"That means you have to take a little bit of performance out of the car," Logano said. "I felt like this week was obviously way smoother than California. You look at green-flag stops and very limited tire issues today at all, so Goodyear brought us something that I feel like was reliable. Yes, we were worried about it, but, at the same time, we were able to run hard the whole [fuel] run."
Even though this was just the seventh race of the season, Logano was already concerned that he was winless entering Texas. It was to the point that discussions were held Saturday about how the team would use its allotted tests.
Those talks are now for naught as Team Penske's testing program can focus solely on Homestead and other tracks hosting Chase races. To say winning was a relief for Logano would be putting it mildly.
Now, instead of worrying about optimizing things to get a win in August, the focus is on September and beyond.
"I'm not saying we're not gonna work hard to win more races throughout the rest of the year," Logano said. "Like Todd said, we need to still run well and keep ourselves up in points and win some more races because you want to go into the Chase with momentum, but, as far as updating specs and stuff like that, we can start focusing on Chase stuff."
Sure, the No. 22 team will focus on the long haul now that it has a win, but Gordon knows the team can also take a few more chances in search of additional wins through the first 26 races.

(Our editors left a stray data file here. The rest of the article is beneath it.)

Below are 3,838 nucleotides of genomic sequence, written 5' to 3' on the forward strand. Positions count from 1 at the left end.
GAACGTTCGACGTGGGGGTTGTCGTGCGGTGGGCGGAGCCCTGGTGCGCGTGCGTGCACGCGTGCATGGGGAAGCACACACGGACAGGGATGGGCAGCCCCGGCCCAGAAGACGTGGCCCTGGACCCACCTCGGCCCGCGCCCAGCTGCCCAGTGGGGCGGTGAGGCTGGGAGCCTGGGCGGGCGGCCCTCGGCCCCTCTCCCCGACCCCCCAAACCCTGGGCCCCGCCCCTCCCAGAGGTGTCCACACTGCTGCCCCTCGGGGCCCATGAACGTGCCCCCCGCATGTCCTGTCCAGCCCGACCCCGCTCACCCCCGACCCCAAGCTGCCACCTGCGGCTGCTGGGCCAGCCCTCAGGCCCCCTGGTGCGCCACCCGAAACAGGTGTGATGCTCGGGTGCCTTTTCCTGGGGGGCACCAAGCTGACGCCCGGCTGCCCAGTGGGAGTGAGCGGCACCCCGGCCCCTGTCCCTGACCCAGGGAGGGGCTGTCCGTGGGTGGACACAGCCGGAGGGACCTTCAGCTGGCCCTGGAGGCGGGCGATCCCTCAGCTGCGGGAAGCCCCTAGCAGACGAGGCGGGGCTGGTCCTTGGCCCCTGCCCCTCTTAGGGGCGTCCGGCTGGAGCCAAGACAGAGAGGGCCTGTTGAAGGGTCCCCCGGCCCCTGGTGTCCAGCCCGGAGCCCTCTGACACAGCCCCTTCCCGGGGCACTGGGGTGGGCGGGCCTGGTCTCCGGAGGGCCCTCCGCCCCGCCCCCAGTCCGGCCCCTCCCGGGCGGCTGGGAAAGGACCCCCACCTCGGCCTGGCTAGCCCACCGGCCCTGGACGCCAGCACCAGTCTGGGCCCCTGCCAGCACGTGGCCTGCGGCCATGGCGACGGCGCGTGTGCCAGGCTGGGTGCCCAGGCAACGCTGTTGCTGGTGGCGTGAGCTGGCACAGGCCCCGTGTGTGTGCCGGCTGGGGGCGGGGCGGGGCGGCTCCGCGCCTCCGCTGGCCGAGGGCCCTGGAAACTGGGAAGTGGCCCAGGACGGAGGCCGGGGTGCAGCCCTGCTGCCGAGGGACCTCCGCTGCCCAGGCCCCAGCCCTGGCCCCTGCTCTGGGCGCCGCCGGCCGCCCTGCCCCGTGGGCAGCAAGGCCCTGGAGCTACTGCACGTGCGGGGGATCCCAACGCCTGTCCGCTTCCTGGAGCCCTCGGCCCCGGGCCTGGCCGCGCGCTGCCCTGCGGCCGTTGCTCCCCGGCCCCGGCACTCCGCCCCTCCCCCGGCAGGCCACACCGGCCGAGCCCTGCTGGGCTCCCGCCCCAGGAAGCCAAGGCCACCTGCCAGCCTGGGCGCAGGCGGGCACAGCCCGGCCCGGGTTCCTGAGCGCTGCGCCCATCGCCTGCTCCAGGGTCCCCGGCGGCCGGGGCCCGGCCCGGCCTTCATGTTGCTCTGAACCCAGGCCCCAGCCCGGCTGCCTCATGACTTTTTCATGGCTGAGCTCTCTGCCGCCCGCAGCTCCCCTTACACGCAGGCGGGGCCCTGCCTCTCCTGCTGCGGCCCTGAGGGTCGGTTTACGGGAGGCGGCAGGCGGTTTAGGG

"The short answer to that question is yes, within reason," Gordon said. "You can't be stupid about it, but it does open up your box to be a little more aggressive on how you call a race."
Sometimes, the aggressive approach works best. But, as Gordon and Logano showed at Texas, sometimes playing things close to the book also can lead to Victory Lane.
Joey Logano Wins At Texas
The Rundown: Texas
Nationwide: No Mere Rookie
Rookies make mistakes. They drive it in too deep and hit the wall, or spin by themselves trying to pedal the car quicker than it's capable of going.
Bent sheet metal is expected; owners hoping young drivers don't tear up so much equipment that the crew becomes demoralized, losing faith before the driver has a chance to settle in.
Then there's Chase Elliott, an 18-year-old who appears wise beyond his years. It's always surprising when a newcomer bursts onto the scene displaying such poise, even when the driver has championship bloodlines.
Bill Elliott won what is now the Sprint Cup title in 1988, seven years and eight days before Chase was born. Bill's 44th, and final, Cup win came in 2003, when Chase was just 8, so, although he made trips to Victory Lane, they came before he could soak up the nuances that propelled his father's career.
What Chase has inherited is the innate ability to get the most out of a race car. He also appears to have inherited the low-key demeanor that characterized Bill Elliott's career, one that surely will culminate with a berth in NASCAR's Hall of Fame.
There's no telling whether Chase will build such a résumé, but his potential appears unlimited even as he's focusing on graduating high school along with upcoming races at tracks he's never raced before. Of course, Daytona, Las Vegas, Fontana and Texas were new challenges he met head-on.